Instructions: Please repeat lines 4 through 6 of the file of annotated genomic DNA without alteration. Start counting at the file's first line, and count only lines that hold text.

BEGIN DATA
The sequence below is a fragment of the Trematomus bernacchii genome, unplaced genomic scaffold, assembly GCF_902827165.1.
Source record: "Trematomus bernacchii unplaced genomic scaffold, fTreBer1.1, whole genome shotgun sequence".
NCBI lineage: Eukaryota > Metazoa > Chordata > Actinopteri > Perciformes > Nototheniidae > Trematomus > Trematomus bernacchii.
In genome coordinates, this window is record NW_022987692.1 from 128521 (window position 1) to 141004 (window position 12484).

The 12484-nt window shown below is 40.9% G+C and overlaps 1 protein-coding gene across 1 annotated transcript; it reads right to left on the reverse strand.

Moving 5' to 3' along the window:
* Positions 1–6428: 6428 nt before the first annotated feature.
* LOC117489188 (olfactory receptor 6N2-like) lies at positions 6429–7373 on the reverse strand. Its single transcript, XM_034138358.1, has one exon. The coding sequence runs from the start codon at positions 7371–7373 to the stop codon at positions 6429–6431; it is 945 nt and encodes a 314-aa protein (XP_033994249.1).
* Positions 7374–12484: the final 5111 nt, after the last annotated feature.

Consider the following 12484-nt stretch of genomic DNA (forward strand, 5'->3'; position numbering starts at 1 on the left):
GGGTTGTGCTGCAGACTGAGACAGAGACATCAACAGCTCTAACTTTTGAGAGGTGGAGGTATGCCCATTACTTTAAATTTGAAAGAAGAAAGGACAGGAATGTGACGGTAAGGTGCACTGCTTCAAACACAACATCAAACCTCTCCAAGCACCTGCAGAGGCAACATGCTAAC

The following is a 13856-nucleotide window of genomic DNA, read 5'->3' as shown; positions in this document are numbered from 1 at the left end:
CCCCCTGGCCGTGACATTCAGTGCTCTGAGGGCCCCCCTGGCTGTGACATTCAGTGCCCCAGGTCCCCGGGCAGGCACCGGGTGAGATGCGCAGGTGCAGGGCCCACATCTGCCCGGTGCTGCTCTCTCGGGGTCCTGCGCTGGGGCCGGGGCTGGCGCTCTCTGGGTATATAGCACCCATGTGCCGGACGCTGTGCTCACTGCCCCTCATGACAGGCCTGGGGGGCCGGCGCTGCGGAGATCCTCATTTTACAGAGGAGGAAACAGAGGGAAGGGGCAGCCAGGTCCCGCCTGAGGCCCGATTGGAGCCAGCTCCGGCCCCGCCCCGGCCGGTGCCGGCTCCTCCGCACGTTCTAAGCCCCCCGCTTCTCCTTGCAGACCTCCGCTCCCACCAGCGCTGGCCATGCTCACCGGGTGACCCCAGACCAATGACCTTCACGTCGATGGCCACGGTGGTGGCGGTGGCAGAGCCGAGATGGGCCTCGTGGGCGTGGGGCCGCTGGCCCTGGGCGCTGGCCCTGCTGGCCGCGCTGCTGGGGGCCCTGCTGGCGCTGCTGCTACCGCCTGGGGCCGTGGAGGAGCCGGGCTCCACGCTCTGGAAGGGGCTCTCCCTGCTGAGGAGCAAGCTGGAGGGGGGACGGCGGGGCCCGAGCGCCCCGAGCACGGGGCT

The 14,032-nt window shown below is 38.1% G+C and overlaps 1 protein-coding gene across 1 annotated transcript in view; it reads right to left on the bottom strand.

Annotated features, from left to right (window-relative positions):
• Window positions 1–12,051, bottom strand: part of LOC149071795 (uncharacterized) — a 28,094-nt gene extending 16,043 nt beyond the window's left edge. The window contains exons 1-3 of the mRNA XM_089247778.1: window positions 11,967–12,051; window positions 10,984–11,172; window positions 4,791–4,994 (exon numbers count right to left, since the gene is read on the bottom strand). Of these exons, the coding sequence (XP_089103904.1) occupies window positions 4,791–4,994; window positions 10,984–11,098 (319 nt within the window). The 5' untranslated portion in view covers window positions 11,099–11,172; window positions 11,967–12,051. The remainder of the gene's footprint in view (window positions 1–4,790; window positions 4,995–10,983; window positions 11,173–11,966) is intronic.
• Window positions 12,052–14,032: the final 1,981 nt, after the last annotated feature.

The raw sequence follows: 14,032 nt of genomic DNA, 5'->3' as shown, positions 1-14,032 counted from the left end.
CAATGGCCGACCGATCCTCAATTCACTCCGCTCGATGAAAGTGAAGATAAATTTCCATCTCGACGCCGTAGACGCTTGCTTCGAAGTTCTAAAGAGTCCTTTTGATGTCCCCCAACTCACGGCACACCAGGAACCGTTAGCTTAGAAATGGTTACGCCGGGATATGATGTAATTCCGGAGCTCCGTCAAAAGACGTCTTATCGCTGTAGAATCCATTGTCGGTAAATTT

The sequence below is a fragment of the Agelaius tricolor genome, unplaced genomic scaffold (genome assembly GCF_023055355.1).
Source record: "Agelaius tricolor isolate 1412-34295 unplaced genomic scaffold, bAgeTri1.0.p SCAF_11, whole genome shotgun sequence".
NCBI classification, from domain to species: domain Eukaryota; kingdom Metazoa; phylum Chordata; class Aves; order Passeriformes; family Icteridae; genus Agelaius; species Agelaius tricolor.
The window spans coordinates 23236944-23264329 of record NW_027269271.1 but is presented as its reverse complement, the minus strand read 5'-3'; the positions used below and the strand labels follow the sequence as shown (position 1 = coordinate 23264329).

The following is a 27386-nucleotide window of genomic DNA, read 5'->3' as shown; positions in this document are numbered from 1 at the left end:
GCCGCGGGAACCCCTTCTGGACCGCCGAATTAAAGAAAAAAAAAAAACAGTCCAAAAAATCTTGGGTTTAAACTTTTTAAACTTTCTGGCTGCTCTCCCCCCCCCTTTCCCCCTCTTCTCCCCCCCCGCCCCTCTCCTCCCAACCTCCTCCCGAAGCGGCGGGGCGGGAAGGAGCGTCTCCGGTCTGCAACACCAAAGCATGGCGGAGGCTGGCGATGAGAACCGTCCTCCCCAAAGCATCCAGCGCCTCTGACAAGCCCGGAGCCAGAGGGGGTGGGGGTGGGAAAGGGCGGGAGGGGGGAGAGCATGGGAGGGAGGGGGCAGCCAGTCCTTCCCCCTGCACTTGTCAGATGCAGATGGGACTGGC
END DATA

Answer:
In genome coordinates, this window is record NW_022987692.1 from 128521 (window position 1) to 141004 (window position 12484).

The 12484-nt window shown below is 40.9% G+C and overlaps 1 protein-coding gene across 1 annotated transcript; it reads right to left on the reverse strand.

Moving 5' to 3' along the window: